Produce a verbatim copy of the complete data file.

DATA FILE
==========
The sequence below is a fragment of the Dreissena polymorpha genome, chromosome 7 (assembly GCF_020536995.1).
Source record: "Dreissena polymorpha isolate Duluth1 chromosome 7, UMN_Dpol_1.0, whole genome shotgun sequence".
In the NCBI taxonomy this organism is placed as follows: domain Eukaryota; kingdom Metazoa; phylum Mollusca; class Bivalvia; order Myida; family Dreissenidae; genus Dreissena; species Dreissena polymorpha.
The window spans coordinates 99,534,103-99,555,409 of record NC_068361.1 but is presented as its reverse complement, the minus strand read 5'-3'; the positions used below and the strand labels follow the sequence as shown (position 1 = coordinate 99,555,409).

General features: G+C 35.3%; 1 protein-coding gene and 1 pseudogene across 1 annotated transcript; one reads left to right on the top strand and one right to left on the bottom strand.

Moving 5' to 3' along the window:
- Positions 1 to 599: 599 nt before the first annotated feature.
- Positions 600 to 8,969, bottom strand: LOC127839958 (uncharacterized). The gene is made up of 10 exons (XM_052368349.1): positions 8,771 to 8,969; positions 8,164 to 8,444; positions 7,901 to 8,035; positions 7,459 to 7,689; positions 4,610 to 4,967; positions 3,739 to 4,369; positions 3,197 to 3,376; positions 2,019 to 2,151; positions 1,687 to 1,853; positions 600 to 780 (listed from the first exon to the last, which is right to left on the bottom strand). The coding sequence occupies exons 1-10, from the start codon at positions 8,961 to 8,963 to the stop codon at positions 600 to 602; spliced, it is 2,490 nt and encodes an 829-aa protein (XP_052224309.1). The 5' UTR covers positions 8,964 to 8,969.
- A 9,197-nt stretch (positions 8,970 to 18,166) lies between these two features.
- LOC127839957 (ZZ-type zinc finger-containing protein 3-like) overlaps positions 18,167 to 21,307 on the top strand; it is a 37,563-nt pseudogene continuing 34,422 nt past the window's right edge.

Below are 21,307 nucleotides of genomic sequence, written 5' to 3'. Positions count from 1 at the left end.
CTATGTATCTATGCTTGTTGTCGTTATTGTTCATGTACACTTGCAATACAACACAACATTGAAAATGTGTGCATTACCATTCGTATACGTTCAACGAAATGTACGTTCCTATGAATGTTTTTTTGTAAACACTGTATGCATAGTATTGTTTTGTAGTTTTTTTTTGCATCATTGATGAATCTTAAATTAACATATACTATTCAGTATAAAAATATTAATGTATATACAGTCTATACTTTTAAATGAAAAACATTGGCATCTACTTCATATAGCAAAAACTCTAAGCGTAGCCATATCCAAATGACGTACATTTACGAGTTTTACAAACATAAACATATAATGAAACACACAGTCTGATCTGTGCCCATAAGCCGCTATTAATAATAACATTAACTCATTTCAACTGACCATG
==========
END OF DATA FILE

The sequence below is a fragment of the Dreissena polymorpha genome, chromosome 7 (assembly GCF_020536995.1).
Source record: "Dreissena polymorpha isolate Duluth1 chromosome 7, UMN_Dpol_1.0, whole genome shotgun sequence".
In the NCBI taxonomy this organism is placed as follows: domain Eukaryota; kingdom Metazoa; phylum Mollusca; class Bivalvia; order Myida; family Dreissenidae; genus Dreissena; species Dreissena polymorpha.
The window spans coordinates 99,534,103-99,555,409 of record NC_068361.1 but is presented as its reverse complement, the minus strand read 5'-3'; the positions used below and the strand labels follow the sequence as shown (position 1 = coordinate 99,555,409).

General features: G+C 35.3%; 1 protein-coding gene and 1 pseudogene across 1 annotated transcript; one reads left to right on the top strand and one right to left on the bottom strand.

Moving 5' to 3' along the window:
- Positions 1 to 599: 599 nt before the first annotated feature.
- Positions 600 to 8,969, bottom strand: LOC127839958 (uncharacterized). The gene is made up of 10 exons (XM_052368349.1): positions 8,771 to 8,969; positions 8,164 to 8,444; positions 7,901 to 8,035; positions 7,459 to 7,689; positions 4,610 to 4,967; positions 3,739 to 4,369; positions 3,197 to 3,376; positions 2,019 to 2,151; positions 1,687 to 1,853; positions 600 to 780 (listed from the first exon to the last, which is right to left on the bottom strand). The coding sequence occupies exons 1-10, from the start codon at positions 8,961 to 8,963 to the stop codon at positions 600 to 602; spliced, it is 2,490 nt and encodes an 829-aa protein (XP_052224309.1). The 5' UTR covers positions 8,964 to 8,969.
- A 9,197-nt stretch (positions 8,970 to 18,166) lies between these two features.
- LOC127839957 (ZZ-type zinc finger-containing protein 3-like) overlaps positions 18,167 to 21,307 on the top strand; it is a 37,563-nt pseudogene continuing 34,422 nt past the window's right edge.

Below are 21,307 nucleotides of genomic sequence, written 5' to 3'. Positions count from 1 at the left end.
CTATGTATCTATGCTTGTTGTCGTTATTGTTCATGTACACTTGCAATACAACACAACATTGAAAATGTGTGCATTACCATTCGTATACGTTCAACGAAATGTACGTTCCTATGAATGTTTTTTTGTAAACACTGTATGCATAGTATTGTTTTGTAGTTTTTTTTTGCATCATTGATGAATCTTAAATTAACATATACTATTCAGTATAAAAATATTAATGTATATACAGTCTATACTTTTAAATGAAAAACATTGGCATCTACTTCATATAGCAAAAACTCTAAGCGTAGCCATATCCAAATGACGTACATTTACGAGTTTTACAAACATAAACATATAATGAAACACACAGTCTGATCTGTGCCCATAAGCCGCTATTAATAATAACATTAACTCATTTCAACTGACCATG